Utahns don’t appear to be warming up to President Joe Biden as his approval rating took a downward turn in the latest Deseret News/Hinckley Institute of Politics poll.
And Republicans in the state especially find the performance of the new president dismal a little over two months into his first term.
The poll shows 40% of voters in the state approve of the job Biden is doing, while 56% disapprove, including 46% who strongly disapprove. The overall approval and disapproval numbers are 5 points worse than they were just last month.
The situation at the U.S. border with Mexico and the growing perception that the president is acting in a way that polarizes rather than unites the country are two of the main reasons his numbers are down, independent pollster Scott Rasmussen said.
“Both are likely to have a bigger impact on Republicans and independents rather than Democrats,” he said.
Among Utahns who identified themselves as Republicans in the poll, 85% disapprove of how Biden is doing his job. Among those who identify as conservatives, the disapproval rating jumps to 92%.
Conversely, 92% of Democrats and 89% of liberals approve of the president’s job performance, according to the poll.
Rasmussen surveyed 1,000 Utah registered voters March 26-31. The poll has a margin of error of plus or minus 3.1 percentage points.
“Overall, it doesn’t surprise me. We’re in conservative Utah,” Scott Howell, a former Democratic Utah Senate leader and Biden campaign surrogate, said. “We still have a significant amount of people who think the former president won the election.”
The president’s approval numbers are higher nationally, Rasmussen said.
“The difference is explained almost entirely by partisan mix. Utah is more Republican than the nation at large,” he said.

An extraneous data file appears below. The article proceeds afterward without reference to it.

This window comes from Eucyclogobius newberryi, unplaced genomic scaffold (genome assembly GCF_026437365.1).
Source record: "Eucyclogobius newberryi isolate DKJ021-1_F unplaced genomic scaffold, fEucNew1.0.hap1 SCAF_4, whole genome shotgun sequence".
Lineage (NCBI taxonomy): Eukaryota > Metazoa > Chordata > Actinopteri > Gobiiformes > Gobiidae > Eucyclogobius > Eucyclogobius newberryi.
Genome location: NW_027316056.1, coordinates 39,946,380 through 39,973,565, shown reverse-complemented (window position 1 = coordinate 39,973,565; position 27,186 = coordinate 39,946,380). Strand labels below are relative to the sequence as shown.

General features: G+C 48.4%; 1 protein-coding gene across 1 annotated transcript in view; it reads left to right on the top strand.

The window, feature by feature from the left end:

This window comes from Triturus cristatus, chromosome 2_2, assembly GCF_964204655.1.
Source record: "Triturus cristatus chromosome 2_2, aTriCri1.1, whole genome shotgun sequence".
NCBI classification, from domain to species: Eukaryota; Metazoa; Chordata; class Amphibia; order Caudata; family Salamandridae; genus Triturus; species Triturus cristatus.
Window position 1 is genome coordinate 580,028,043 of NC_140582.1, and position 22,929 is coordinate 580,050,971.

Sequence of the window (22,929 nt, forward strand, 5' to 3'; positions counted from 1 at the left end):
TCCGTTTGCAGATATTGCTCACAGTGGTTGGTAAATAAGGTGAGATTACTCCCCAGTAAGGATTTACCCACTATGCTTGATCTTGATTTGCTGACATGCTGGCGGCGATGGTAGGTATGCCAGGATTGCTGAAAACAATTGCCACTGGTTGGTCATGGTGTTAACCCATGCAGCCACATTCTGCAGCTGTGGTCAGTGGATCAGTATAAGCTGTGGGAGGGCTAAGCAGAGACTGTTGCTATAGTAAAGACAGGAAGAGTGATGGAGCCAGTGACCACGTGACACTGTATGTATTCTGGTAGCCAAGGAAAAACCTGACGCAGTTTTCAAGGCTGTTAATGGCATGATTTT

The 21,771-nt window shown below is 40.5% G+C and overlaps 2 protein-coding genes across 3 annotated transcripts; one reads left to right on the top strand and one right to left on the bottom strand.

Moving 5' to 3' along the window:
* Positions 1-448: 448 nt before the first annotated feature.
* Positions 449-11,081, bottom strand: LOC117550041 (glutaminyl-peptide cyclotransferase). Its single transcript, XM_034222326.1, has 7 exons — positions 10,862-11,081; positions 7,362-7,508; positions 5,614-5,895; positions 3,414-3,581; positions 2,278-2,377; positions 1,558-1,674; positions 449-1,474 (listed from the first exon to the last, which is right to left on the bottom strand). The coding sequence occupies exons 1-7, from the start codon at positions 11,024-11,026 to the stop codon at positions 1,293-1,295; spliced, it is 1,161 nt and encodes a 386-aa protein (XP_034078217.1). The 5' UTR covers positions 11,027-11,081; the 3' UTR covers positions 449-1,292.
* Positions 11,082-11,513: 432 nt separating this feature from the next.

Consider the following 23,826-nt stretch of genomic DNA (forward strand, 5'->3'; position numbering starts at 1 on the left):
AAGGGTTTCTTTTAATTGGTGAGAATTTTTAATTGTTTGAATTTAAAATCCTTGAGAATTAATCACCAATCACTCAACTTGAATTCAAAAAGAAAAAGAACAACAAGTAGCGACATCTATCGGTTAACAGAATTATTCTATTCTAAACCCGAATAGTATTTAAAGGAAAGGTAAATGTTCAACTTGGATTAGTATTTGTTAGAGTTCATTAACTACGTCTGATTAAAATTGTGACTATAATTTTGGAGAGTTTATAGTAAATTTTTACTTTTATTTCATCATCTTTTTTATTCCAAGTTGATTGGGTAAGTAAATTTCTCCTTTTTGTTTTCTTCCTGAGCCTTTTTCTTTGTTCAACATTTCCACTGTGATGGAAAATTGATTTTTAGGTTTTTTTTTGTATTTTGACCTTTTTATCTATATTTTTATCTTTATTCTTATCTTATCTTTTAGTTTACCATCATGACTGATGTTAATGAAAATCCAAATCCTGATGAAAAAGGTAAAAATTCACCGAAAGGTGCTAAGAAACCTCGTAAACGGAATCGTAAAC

Biden didn’t do well in Utah in the November election, getting just under 38% of the vote. Former President Donald Trump won the state with 58% of the vote. Trump, though, left office with the lowest approval rating of his presidency.
Howell said he’s just grateful for the number of Americans who have received COVID-19 vaccinations under the Biden administration and that there is a substantive plan to reopen schools and get the economy on its feet. He said he breathes a sigh of relief for not having to wake up to Trump’s belittling and threatening tweets every morning.
“There’s a true, genuine leader running the country,” he said.
Biden fares better among Utahns overall in his handling of the COVD-19 pandemic, though that, too, splits along party lines.
The poll found 50% of residents approve of his performance, while 45% disapprove when it comes to dealing with the virus.
Only 29% of Republicans approve of the president’s coronavirus response, compared to 91% of Democrats, the survey shows.
Members of Utah’s all-Republican congressional delegation have criticized Biden on a number of fronts, including rescinding Trump-era immigration policies, passing the $1.9 trillion COVID-19 relief package without GOP input and halting oil and gas leases on federal land.
Rep. Chris Stewart, R-Utah, has hit Biden hard on his proposed $2 trillion-plus infrastructure plan, which he says is not as advertised.
“When is an infrastructure plan not really about infrastructure?” he tweeted this week. “When less than 6% of it goes to roads and bridges, seems reasonable.”
What does "infrastructure" mean to the Biden Admin?— Rep. Chris Stewart (@RepChrisStewart) April 5, 2021
$100 billion➡️Schools that aren't required to reopen
$50 billion➡️New office at the Department of Commerce
$35 billion➡️Climate R&D
This proposal is not as advertised. https://t.co/NNClQ8gAlA
Sen. Mitt Romney, R-Utah, said he would have thought the president would be more aligned with his inauguration speech in which Biden put out a call for unity and vowed to be a president for all Americans.